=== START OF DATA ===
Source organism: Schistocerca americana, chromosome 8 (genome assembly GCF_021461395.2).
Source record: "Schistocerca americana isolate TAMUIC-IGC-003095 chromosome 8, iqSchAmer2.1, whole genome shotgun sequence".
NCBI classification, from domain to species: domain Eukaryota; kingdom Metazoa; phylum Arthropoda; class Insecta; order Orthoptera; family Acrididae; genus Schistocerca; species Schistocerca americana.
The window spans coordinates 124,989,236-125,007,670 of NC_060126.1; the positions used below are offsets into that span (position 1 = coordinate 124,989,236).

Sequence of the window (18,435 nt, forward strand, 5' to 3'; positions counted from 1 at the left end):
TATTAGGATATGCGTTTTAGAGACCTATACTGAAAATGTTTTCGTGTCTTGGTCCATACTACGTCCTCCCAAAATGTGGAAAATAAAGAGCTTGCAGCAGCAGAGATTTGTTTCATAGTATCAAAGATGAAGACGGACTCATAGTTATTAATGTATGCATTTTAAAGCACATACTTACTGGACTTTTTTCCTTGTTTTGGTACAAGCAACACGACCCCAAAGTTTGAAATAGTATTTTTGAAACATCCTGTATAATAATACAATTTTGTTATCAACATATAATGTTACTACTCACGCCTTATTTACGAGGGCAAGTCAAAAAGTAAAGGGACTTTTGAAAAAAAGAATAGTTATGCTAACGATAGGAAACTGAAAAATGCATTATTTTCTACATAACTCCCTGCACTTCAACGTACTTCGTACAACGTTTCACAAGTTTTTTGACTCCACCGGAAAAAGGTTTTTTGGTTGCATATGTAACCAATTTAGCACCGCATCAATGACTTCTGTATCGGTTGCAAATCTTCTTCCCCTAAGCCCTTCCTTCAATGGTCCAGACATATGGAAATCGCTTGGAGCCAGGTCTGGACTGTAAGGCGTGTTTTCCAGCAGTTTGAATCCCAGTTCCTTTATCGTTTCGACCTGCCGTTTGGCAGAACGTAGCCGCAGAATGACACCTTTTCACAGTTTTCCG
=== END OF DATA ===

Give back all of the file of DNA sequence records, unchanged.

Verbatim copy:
Source organism: Schistocerca americana, chromosome 8 (genome assembly GCF_021461395.2).
Source record: "Schistocerca americana isolate TAMUIC-IGC-003095 chromosome 8, iqSchAmer2.1, whole genome shotgun sequence".
NCBI classification, from domain to species: domain Eukaryota; kingdom Metazoa; phylum Arthropoda; class Insecta; order Orthoptera; family Acrididae; genus Schistocerca; species Schistocerca americana.
The window spans coordinates 124,989,236-125,007,670 of NC_060126.1; the positions used below are offsets into that span (position 1 = coordinate 124,989,236).

Sequence of the window (18,435 nt, forward strand, 5' to 3'; positions counted from 1 at the left end):
TATTAGGATATGCGTTTTAGAGACCTATACTGAAAATGTTTTCGTGTCTTGGTCCATACTACGTCCTCCCAAAATGTGGAAAATAAAGAGCTTGCAGCAGCAGAGATTTGTTTCATAGTATCAAAGATGAAGACGGACTCATAGTTATTAATGTATGCATTTTAAAGCACATACTTACTGGACTTTTTTCCTTGTTTTGGTACAAGCAACACGACCCCAAAGTTTGAAATAGTATTTTTGAAACATCCTGTATAATAATACAATTTTGTTATCAACATATAATGTTACTACTCACGCCTTATTTACGAGGGCAAGTCAAAAAGTAAAGGGACTTTTGAAAAAAAGAATAGTTATGCTAACGATAGGAAACTGAAAAATGCATTATTTTCTACATAACTCCCTGCACTTCAACGTACTTCGTACAACGTTTCACAAGTTTTTTGACTCCACCGGAAAAAGGTTTTTTGGTTGCATATGTAACCAATTTAGCACCGCATCAATGACTTCTGTATCGGTTGCAAATCTTCTTCCCCTAAGCCCTTCCTTCAATGGTCCAGACATATGGAAATCGCTTGGAGCCAGGTCTGGACTGTAAGGCGTGTTTTCCAGCAGTTTGAATCCCAGTTCCTTTATCGTTTCGACCTGCCGTTTGGCAGAACGTAGCCGCAGAATGACACCTTTTCACAGTTTTCCG